Is He Not a Director?

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Here's an interesting piece of de-evolution: The chief aesthetic theoreticians of Devo, possibly the greatest nerd-infested art band of all time, are both firmly entrenched in the commercials world. Mark Mothersbaugh has long been making musical mischief at Mutato Muzika, and Gerald Casale, now at San Francisco's Pandemonium, has been directing commercials since 1997. Is there a contradiction here? Devo seemed to have some kind of capitalist critique brewing under its red plastic hats. "We were using the language of commercials in marketing the band, no question about it," says Casale. "Our message was clearly an ironic one, with incisive humor and self-effacing wit, and we embraced the very thing we were commenting on. But how could we not? How can you live in America and not be part of capitalism? We're one big wad, we're all in it together. But that doesn't mean you can't do it with a little tongue-in-cheek. The Devo experience prepared me for the world."

But nothing prepared the fortysomething Casale for the difficulty of breaking into the spots biz. Besides being Devo's chief costume and set designer, the Kent State University art student was a maniac with a camera, influenced in part by "educational material and industrial films with an unintentional camp aspect" - he directed all 20 Devo videos, most notably the notoriously ahead-of-its-time "Whip It." When the band devolved around 1990, Casale built a music video directing career in the MTV_era, shooting for several companies, including Godley & Creme's Media Lab, before landing at Crash Films in '97. He shot clips for the Cars, Foo Fighters, Soundgarden, Silverchair and many others, but got no satisfaction in his quest for commercials work. "They just keep telling me, `You've never done a commercial,' " Casale recalls irritably. "It's the most confounding, insulting Catch-22 argument ever devised. You show somebody 50 music videos done in every style, every shooting situation, and they say, `How do you know you can direct a commercial?' The prevailing wisdom of executive minds was I was a moron who couldn't do anything. They may have figured I was just too flipped out, based on my Devo work."

At Crash, he was again signed just for music videos, then he had a true "We're All Devo!" moment; Linus Karlsson and Paul Malmstrom, the demented Swedes at Fallon who engineered the Miller Lite "Dick" campaign, wanted the "Whip It" look to complete their twisted vision. Specifically, they wanted the "Whip It" auteur himself, and you can bet he was available. So Casale's official Mad Ave initiation were five brilliantly tacky spots in a media-massive Miller Lite mock cheerleader search. "It was a nice way to break into the business," he says. "What I didn't understand at the time was, it was a singular experience, an anomaly, because it was a great experience. We translated the boards to the finished product 100 percent. No compromises, no changing horses midstream. And I thought, This is so great, this is so much more sane than music videos. Everything was worked out. In music videos there's so much chaos, so many hands in the pie. You get hired for your ideas, then your ideas are taken away from you anyway. It's monkeys running wild." And he relishes the fact that his big break turned out to be part of a campaign that was eventually reviled as an abject marketing debacle. "Isn't that perfect?" he chuckles. "At the time, all the Miller people I dealt with were elated by the work."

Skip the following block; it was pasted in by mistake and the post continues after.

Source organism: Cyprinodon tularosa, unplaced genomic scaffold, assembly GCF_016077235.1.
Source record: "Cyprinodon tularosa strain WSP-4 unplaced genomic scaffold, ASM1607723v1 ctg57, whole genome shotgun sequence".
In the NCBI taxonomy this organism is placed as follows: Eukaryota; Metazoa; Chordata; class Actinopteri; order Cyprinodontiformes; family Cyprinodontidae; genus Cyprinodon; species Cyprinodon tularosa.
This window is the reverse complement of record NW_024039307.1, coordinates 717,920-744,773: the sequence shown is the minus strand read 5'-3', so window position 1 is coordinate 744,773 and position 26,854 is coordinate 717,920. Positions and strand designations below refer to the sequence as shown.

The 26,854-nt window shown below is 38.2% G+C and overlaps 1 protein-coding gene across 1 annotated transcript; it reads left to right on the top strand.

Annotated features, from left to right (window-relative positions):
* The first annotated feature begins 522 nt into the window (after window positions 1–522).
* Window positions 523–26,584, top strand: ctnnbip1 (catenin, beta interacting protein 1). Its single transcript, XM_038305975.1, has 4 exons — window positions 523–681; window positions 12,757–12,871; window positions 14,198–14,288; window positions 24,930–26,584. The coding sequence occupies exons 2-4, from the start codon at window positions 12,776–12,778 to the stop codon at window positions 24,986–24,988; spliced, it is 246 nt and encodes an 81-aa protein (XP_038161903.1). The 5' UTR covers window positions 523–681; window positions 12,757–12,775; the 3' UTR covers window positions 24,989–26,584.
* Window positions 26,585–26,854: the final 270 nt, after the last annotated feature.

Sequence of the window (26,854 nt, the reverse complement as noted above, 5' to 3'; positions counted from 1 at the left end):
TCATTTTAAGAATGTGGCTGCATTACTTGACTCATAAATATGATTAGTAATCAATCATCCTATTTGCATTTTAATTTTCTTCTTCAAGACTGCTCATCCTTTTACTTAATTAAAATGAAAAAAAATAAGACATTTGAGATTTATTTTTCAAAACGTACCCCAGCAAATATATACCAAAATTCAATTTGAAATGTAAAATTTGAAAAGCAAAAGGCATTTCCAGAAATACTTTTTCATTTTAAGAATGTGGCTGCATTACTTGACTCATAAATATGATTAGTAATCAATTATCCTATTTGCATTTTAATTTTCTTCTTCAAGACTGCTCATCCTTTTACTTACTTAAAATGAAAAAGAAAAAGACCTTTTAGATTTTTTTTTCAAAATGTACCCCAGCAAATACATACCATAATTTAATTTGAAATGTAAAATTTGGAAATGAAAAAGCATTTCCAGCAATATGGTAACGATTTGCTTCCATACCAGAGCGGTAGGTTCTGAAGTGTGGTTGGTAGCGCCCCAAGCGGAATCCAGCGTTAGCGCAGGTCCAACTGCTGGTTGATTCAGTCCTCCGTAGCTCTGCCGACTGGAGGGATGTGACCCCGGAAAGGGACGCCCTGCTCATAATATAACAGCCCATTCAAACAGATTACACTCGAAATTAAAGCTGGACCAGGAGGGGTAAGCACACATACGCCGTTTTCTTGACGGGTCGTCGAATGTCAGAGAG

Too perfect; so far, Casale's reel doesn't boast any other clients on the livin'-large level of a Miller, but he has got some very nutty spots: A Unicare campaign, from Rubin Postaer, parodies assorted TV sci-fi and suspense cliches; a Canadian BC Dairy spot from Cossette stars a glass of milk that saves a lost boy Lassie-style; another kooky Canadian commercial, for ICBC auto insurance and Palmer Jarvis DDB, features a videotape-verite faux TV broadcast of a female gymnast's routine in which she crawls along the balance beam like a frightened worm to demonstrate that safe gymnasts aren't rewarded, but safe drivers are. His experience on these jobs approached the sublime singularity of "Dick," but such thrills are few and far between. "It's rare for me to come across the kind of comedy I'm looking for, but at the same time I hate being pigeonholed as a comedy guy," he complains. "I'm capable of a lot more; I think I'm great with dialogue and actors, and I rarely get the opportunity. This is a point of frustration and concern."

That's not the half of it. "What's probably been my biggest struggle is that with my sensibility, all the work I'd love to do always goes to Traktor," he gripes. "Everybody goes to Traktor first. I didn't know they existed till '97, but if we're talking about sensibility and aesthetics, I was Traktor before there was a Traktor. So if you need Traktor, but they're not available or you can't afford them, come to Gerry Casale. I'm a Traktor kind of guy."

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